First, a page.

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The urban prepper: Personal prepping

Over the last two years the urban prepper has covered prepping on a larger scale; prepping for a state of emergency that would affect not only you, but everyone around you such as other residents and neighbors. What about emergencies that don’t affect everyone or emergencies that affect people on an individual level? You can prep for that. It’s called personal prepping.

A joyous occasion, but it doesn't come with directions.
A joyous occasion, but it doesn't come with directions.
Personal prepping is still prepping.

If you have ever put money aside for your child’s education, paid into a 401k plan or paid into a vacation or Christmas account at your bank you were engaging in a form of personal prepping.

In essence, personal prepping is prepping for an individual’s (this would be you) own type of emergency. People in the prepping community like to refer to it as personal doomsday scenarios.


Probably because it sounds a little scary and really dramatic which is something some preppers feed off of. Prepping for a personal emergency doesn’t necessarily constitute a doomsday scenario and to frighten yourself into believing that your own emergency is equivalent to one is a little silly. It should be referred to as personal prepping because that’s exactly what it is.

Personal prepping is also a state of emotion; what your own personal emergency is might determine how much you can invest into prepping not necessarily on a financial basis, but on an emotional basis as well.

So what would constitute an occasion when you would need to prep for a personal emergency? There are several types, but feel free to add some of your own.

• A death in the family. As devastating as this is on a personal level it may also mean loss of income. If you work at a job that doesn’t offer benefits like vacation or personal days, you may lose money because you have to take time off. If it was your spouse/co-prepper that died it would absolutely affect how much you can spend on prepping.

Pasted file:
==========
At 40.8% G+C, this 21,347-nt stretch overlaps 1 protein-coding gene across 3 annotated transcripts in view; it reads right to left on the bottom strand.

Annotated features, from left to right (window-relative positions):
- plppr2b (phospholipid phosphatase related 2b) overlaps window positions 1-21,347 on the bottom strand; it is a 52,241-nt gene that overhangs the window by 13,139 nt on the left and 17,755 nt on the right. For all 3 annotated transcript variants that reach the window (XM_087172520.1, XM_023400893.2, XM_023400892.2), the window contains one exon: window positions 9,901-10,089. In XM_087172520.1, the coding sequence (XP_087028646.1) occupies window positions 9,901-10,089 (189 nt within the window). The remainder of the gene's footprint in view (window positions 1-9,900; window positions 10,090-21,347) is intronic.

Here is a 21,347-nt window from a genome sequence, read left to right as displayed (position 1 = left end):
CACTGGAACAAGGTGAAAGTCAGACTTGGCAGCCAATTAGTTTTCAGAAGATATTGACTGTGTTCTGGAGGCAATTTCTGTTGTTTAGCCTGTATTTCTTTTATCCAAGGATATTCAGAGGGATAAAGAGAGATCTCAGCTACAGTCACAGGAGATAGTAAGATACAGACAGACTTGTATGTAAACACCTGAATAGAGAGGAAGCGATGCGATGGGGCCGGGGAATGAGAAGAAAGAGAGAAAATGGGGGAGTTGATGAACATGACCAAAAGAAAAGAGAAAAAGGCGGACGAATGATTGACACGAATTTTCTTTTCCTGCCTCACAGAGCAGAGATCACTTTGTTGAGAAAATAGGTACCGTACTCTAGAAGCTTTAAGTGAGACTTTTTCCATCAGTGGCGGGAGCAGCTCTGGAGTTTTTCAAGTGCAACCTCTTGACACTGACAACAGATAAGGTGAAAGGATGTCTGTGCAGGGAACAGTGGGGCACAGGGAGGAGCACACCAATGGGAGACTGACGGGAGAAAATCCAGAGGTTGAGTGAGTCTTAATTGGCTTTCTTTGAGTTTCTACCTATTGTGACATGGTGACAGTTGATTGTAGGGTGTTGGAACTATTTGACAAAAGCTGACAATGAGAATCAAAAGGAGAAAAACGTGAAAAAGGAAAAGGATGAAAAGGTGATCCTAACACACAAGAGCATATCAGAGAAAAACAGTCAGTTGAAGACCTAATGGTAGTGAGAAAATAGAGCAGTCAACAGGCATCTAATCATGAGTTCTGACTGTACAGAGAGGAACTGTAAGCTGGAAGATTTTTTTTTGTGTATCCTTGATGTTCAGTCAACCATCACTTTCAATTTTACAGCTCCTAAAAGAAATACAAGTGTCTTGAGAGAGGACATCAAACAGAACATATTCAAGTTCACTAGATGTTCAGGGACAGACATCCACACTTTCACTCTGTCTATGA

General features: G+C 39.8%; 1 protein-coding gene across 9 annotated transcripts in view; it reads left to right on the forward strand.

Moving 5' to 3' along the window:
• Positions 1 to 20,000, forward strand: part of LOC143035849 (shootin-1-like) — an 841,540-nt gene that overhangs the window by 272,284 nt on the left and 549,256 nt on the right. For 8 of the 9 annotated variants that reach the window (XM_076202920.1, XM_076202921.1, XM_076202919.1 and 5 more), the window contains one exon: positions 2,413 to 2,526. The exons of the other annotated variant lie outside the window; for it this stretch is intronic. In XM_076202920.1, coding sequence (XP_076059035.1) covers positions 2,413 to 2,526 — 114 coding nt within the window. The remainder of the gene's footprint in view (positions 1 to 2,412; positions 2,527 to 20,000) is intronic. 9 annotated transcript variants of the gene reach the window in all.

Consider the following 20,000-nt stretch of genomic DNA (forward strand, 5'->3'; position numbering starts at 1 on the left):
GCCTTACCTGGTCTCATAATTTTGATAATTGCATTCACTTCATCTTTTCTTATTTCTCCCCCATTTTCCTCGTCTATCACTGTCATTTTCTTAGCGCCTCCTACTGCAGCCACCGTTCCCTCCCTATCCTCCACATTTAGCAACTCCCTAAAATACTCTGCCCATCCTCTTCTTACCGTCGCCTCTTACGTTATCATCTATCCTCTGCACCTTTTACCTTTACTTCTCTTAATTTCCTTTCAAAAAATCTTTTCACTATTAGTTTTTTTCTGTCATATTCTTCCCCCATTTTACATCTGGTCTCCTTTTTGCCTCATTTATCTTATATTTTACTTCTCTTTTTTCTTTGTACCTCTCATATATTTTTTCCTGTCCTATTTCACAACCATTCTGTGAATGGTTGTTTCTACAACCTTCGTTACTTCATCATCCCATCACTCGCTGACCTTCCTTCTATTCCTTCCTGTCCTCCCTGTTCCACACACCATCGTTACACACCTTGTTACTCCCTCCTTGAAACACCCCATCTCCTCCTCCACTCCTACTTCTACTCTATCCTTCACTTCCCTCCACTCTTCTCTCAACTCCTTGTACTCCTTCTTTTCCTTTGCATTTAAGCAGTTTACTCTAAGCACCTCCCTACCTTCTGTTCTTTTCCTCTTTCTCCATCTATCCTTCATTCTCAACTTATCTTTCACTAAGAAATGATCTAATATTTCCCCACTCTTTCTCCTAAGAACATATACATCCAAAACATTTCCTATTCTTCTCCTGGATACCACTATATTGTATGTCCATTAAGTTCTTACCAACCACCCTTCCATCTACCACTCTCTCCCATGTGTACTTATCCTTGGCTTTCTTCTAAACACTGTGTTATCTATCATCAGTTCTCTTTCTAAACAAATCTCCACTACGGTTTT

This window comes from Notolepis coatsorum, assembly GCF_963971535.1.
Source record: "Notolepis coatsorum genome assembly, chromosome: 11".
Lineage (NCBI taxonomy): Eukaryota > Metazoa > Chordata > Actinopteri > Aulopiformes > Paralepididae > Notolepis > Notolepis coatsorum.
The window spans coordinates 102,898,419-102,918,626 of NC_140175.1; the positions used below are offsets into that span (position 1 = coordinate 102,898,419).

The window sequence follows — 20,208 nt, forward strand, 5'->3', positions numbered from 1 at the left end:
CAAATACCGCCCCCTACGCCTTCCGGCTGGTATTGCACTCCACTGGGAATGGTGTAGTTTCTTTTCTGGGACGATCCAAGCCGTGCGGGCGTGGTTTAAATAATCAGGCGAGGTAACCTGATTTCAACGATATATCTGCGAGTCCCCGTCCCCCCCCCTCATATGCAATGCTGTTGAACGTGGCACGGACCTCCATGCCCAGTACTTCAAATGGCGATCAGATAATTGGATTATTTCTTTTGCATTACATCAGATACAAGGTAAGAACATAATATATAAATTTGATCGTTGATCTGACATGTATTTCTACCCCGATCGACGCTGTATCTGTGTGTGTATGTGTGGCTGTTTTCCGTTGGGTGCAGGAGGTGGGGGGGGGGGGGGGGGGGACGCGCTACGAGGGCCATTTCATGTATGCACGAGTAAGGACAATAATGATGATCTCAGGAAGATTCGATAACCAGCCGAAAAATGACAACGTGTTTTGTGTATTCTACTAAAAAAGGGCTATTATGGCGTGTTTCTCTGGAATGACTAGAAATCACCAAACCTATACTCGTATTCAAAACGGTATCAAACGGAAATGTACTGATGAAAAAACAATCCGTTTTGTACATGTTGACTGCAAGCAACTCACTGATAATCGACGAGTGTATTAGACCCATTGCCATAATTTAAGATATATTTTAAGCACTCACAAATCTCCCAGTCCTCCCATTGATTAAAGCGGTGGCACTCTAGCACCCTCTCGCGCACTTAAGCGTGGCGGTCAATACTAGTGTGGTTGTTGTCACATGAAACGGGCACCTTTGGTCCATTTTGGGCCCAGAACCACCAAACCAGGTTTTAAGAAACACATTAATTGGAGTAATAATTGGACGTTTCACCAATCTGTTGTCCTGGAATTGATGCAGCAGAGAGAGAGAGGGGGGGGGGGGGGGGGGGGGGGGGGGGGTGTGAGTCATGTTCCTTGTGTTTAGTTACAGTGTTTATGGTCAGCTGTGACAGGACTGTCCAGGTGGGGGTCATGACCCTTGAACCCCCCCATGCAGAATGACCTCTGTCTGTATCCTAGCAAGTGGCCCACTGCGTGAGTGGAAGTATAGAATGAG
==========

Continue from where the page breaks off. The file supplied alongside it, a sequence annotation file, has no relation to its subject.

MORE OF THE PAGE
• Divorce. This can be a devastating loss as well especially if your spouse was the experienced prepper. Even if they weren’t, all the drama that is associated with a divorce could take your focus away from prepping. You may even shelf any plans to prep because there’s just too much going on.

• Your child being diagnosed. For parents who have had their child diagnosed with cancer, leukemia, Autism, mental retardation or any number of things they know all too well how emotionally, physically and financially draining this process can be.

• Giving birth. Although this may not be a personal emergency it will change how you prep and when you’ll have time to prep. Bringing a baby into your home either through natural means (giving birth), adoption or even foster care certainly will add to the equation.

• Disability. This is getting hurt on the job or being diagnosed with a physical/mental health condition that will limit your funding. It will also make you detour from your prepping efforts due to doctors’ visits, expenses for medication and pain. In addition if you go on Social Security Disability you’ll only have income coming in once a month.

• Accidents. This not only means an auto accident, but perhaps a slip-and-fall or someone gets hurt on your property. There are expenses to be incurred such as the loss of a vehicle, lawyers and hospitalizations.

• Laid-off/termination. Some people are aware that they’re going to be laid-off or terminated ahead of time, but most people don’t. In today’s economy it’s more difficult finding a job that pays well. If you have a job that doesn’t pay well to begin with and then you lose that job your ability to prep also suffers. Sure there’s unemployment, but in December of 2013 people who were unemployed and expecting to continue receiving money for another couple of months got the rug pulled out from under them suddenly courtesy of the rich (and employed) politicians in Washington, D.C.

• Foreclosure/eviction. If you lose your job or suffer any of the personal emergencies listed above it’s quite conceivable that you could lose your home as well. This would include any prepping efforts you already have such as shelter or the root cellar you spent a couple of months putting in. If you are in a car accident where another person was seriously injured and the courts decide that you were at fault you may find that all your personal property (which includes your home) may be seized in order to satisfy the judgment/lien that is placed against you.